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Dean Allen: Contractor CEO Gives Root To Careers in STEM Fields

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Dean C. Allen, CEO of Seattle-based mechanical contractor McKinstry, doesn't want to hear that job candidates don't need to be good at math or that science isn't for everyone.


To help students and faculty focus on science, technology, engineering and math (STEM) education and careers, and to boost the quality of job candidates for his firm and other state employers, he was instrumental in launching the advocacy group WashingtonSTEM. In a state starting to rival Silicon Valley as a technology incubator, its mission has caught on.

Board members include executives from state-based firms such as Boeing, Intel, Microsoft and McKinstry competitor Lease Crutcher Lewis, with Wall Street brokers and technology entrepreneurs as partners.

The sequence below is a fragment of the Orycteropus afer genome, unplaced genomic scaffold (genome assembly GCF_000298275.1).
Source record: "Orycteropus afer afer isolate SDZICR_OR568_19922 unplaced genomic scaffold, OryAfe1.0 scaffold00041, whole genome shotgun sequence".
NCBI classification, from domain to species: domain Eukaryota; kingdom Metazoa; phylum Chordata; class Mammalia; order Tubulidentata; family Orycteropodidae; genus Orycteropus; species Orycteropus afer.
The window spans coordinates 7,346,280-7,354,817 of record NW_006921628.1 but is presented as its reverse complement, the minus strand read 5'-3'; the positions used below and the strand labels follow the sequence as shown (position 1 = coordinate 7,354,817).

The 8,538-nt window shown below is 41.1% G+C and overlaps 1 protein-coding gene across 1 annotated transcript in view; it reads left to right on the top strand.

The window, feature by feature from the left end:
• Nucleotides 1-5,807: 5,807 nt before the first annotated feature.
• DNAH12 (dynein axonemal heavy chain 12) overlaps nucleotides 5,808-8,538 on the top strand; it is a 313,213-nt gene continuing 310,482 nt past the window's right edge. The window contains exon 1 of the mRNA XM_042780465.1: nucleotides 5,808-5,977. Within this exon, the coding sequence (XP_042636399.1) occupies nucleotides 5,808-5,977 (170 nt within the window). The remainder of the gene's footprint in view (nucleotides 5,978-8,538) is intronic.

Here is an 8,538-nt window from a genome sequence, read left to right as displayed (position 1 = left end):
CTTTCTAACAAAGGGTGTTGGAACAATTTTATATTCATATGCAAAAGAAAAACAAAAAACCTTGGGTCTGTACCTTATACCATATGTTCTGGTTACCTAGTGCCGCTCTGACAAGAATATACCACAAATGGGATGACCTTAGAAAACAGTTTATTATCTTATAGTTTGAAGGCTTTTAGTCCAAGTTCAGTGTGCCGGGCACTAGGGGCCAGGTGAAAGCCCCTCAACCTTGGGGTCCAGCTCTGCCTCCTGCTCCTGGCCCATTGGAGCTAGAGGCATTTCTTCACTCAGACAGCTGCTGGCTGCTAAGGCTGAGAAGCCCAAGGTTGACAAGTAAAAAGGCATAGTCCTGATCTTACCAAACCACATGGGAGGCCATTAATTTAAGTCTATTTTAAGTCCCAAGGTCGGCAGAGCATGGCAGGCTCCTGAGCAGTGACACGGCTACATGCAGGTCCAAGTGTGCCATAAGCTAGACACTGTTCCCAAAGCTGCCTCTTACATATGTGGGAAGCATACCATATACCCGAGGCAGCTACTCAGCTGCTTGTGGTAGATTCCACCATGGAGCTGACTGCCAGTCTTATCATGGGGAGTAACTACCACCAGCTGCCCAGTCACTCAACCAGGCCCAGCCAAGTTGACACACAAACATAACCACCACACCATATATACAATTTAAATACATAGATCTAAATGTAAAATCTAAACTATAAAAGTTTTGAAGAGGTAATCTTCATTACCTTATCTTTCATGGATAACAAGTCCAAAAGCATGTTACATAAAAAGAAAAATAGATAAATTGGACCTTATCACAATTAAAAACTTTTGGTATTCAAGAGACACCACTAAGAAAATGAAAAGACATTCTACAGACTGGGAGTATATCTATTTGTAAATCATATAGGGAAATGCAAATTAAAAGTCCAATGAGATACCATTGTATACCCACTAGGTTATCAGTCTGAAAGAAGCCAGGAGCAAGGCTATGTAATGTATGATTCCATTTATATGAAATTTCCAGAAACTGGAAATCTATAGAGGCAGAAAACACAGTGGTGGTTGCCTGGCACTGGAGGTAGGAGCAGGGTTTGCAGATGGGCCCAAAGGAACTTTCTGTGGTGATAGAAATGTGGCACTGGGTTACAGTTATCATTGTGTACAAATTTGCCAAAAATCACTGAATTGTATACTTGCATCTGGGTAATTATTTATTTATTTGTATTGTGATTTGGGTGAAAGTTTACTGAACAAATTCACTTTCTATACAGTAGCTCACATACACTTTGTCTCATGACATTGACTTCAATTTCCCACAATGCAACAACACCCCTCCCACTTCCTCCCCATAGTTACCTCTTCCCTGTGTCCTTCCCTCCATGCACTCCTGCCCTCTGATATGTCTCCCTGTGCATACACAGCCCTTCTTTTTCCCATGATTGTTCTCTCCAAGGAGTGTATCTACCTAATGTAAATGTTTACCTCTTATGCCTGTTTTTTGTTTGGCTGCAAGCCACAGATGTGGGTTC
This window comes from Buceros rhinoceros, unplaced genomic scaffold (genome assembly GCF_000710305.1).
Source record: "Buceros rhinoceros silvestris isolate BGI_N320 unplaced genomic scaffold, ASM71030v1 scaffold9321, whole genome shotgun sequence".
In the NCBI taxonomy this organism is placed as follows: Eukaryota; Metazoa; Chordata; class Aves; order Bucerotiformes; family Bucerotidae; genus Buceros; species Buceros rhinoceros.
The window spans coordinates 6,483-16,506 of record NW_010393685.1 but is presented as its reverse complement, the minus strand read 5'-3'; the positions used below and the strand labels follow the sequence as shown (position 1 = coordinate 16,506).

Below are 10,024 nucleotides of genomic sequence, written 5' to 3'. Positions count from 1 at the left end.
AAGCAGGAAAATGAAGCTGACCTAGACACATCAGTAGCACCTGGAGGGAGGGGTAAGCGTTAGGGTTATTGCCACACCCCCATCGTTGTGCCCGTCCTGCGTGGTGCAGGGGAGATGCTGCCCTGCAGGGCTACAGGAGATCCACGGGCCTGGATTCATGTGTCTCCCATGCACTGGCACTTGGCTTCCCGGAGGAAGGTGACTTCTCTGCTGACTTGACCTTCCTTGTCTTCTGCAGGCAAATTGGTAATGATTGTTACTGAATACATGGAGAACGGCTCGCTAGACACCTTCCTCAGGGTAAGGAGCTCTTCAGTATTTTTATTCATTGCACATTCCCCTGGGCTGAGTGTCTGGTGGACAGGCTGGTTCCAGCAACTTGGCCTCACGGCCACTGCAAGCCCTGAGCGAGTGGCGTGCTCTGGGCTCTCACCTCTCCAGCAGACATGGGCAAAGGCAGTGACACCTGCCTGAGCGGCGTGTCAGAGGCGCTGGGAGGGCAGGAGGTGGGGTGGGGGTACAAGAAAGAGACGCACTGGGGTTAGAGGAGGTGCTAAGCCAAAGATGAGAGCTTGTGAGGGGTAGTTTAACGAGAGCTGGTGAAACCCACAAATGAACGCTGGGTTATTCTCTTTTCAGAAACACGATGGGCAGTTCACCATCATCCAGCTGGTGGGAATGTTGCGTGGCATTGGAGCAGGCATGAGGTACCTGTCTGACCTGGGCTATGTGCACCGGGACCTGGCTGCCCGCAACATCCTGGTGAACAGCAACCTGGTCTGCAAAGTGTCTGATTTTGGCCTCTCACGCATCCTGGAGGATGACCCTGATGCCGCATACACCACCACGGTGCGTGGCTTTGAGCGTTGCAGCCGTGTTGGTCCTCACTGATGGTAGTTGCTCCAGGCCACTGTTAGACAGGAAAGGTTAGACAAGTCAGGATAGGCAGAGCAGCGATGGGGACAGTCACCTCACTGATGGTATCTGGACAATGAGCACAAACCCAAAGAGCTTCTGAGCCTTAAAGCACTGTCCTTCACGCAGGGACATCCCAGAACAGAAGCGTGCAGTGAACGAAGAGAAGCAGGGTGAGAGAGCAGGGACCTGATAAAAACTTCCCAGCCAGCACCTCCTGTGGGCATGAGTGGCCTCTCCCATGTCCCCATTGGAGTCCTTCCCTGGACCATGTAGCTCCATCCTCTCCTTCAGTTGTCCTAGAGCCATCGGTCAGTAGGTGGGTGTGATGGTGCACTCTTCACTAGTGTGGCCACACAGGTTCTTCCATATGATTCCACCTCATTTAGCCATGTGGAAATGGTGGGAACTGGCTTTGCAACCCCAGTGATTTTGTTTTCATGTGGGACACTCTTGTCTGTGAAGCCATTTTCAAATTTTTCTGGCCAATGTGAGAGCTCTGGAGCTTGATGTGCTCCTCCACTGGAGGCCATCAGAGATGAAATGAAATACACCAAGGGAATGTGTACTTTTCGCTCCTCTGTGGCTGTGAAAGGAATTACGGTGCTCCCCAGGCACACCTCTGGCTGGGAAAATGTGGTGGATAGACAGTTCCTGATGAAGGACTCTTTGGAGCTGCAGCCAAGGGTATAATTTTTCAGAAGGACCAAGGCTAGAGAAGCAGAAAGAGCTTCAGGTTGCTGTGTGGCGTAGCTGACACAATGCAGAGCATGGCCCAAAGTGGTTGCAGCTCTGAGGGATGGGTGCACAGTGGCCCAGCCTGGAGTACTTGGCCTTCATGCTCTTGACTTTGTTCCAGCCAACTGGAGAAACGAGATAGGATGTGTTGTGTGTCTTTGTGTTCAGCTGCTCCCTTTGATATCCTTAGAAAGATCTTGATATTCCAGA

They've pledged $100 million over the next decade to rejuvenate STEM instruction at all levels of education, in and out of the classroom.

"It seemed like the world was not taking on the problem in a broad enough way. … Every kid needs to get out of high school reasonably competent in math and science," says Allen, WashingtonSTEM board president. "I felt McKinstry could have a real strong voice in that."

Allen "seeks out opportunities to bring bold innovation and business savvy to STEM education through enduring partnerships with education, business and philanthropic communities," says Mike Delaney, a Boeing engineering vice president. "Boeing's competitiveness relies on our highly skilled workforce and their well-developed problem-solving and collaborative skills."

Mary Alice Heuschel, former public schools superintendent in Renton, Wash., and now chief of staff for newly inaugurated Gov. Jay Inslee (D), cites Allen's "visionary leadership" as driving WashingtonSTEM's fast-growing influence, in the state and nationwide, since its spring 2011 launch.

Allen says that while involvement of major firms is invaluable, showing that small contractors and even unions want change makes legislators pay attention.

"This is not about a couple of big companies wanting a tax break," he says. "This is something all businesses want for every student in our state."



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